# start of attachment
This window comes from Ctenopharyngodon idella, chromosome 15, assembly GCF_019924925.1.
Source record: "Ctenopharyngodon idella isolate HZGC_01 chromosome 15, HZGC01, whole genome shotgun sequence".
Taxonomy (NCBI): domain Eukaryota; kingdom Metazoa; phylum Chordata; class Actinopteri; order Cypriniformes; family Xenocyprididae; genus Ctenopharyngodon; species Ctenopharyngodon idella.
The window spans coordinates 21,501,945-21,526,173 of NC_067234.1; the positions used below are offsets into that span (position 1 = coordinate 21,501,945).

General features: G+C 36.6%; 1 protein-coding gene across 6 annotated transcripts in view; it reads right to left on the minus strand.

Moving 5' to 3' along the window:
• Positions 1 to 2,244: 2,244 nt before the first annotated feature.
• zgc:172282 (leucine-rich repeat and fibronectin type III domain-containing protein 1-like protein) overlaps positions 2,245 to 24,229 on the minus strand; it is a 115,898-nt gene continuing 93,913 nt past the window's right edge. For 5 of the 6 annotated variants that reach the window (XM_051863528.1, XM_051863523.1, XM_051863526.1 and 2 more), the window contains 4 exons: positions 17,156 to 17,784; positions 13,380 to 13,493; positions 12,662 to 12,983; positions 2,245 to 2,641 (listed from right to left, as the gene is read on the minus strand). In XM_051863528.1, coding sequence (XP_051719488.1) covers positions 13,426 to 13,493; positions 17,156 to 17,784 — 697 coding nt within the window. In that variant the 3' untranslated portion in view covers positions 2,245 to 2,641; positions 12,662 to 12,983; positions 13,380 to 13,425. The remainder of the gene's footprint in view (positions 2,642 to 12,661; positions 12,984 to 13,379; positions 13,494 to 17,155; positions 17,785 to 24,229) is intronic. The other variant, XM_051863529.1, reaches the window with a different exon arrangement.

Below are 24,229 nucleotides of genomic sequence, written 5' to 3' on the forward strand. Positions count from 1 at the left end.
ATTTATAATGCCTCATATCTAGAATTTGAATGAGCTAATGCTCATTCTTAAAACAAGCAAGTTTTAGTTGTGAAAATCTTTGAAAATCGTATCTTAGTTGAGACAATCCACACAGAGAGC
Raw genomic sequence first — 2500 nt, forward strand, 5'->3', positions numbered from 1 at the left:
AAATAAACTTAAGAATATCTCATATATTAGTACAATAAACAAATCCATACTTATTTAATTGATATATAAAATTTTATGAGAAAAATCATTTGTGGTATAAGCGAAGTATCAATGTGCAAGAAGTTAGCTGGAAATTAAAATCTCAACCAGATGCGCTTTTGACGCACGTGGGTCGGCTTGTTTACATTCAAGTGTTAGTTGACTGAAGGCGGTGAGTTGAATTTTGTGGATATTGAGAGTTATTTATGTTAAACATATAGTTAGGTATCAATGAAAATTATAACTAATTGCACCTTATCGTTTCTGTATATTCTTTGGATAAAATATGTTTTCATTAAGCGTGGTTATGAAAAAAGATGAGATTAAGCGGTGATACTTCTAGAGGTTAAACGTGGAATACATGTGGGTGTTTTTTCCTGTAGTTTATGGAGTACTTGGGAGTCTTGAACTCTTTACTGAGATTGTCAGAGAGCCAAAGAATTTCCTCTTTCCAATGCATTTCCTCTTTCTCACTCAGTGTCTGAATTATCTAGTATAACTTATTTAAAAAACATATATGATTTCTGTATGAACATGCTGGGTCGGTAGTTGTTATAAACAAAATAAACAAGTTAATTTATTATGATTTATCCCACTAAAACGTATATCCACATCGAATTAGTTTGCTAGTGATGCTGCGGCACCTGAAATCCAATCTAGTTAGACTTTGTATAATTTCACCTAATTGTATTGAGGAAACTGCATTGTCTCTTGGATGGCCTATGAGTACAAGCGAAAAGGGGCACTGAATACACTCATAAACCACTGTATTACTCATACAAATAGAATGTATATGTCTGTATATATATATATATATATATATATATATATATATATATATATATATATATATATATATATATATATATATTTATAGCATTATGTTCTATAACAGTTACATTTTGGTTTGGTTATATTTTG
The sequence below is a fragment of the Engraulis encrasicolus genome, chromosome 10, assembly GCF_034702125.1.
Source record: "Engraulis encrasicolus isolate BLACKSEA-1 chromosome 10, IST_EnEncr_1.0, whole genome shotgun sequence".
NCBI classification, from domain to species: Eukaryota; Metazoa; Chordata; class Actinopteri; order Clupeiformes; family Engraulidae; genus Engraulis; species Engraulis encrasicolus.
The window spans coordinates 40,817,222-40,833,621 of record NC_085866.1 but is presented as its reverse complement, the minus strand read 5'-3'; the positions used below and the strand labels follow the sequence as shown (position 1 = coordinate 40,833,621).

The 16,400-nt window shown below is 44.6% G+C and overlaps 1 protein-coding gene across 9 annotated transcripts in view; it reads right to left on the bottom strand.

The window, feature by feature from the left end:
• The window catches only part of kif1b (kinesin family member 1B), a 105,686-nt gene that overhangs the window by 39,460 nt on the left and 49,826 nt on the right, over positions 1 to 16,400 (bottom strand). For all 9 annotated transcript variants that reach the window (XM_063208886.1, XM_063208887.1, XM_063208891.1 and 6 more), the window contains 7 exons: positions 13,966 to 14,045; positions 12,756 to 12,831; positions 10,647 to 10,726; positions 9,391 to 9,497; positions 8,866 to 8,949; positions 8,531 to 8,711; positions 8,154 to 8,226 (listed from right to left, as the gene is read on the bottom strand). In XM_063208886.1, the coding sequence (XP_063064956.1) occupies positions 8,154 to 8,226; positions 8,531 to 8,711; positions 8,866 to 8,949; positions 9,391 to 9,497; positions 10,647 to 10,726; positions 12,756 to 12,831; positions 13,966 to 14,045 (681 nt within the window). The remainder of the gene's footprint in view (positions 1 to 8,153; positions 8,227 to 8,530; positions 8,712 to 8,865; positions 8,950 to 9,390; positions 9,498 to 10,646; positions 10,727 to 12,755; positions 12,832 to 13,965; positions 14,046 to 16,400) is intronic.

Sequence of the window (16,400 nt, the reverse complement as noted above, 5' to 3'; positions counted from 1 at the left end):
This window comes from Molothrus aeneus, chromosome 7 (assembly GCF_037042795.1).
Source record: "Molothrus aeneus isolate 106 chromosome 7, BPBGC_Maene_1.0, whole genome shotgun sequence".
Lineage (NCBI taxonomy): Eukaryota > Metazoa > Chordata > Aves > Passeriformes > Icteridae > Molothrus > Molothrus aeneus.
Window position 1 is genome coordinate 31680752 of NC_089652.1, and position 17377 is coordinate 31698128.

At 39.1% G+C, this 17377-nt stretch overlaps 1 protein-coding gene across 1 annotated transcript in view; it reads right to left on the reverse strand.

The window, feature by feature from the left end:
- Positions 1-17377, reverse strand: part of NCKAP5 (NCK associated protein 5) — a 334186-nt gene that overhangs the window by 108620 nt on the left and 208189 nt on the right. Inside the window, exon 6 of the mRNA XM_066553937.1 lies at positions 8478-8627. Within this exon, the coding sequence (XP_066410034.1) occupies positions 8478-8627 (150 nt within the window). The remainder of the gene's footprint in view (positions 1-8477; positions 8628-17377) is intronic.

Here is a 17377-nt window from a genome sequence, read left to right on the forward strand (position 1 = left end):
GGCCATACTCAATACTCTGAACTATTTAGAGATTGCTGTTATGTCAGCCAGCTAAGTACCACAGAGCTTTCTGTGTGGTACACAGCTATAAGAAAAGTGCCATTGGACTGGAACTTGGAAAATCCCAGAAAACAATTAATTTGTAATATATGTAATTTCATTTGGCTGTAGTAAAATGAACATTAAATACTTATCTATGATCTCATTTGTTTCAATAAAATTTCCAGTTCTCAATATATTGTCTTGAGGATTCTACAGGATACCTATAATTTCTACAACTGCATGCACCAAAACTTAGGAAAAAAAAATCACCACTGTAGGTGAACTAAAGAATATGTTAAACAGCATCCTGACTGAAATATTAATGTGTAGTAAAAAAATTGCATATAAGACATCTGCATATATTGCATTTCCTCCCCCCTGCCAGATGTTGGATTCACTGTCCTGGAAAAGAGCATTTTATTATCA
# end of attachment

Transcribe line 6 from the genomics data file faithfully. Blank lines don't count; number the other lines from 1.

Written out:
Moving 5' to 3' along the window: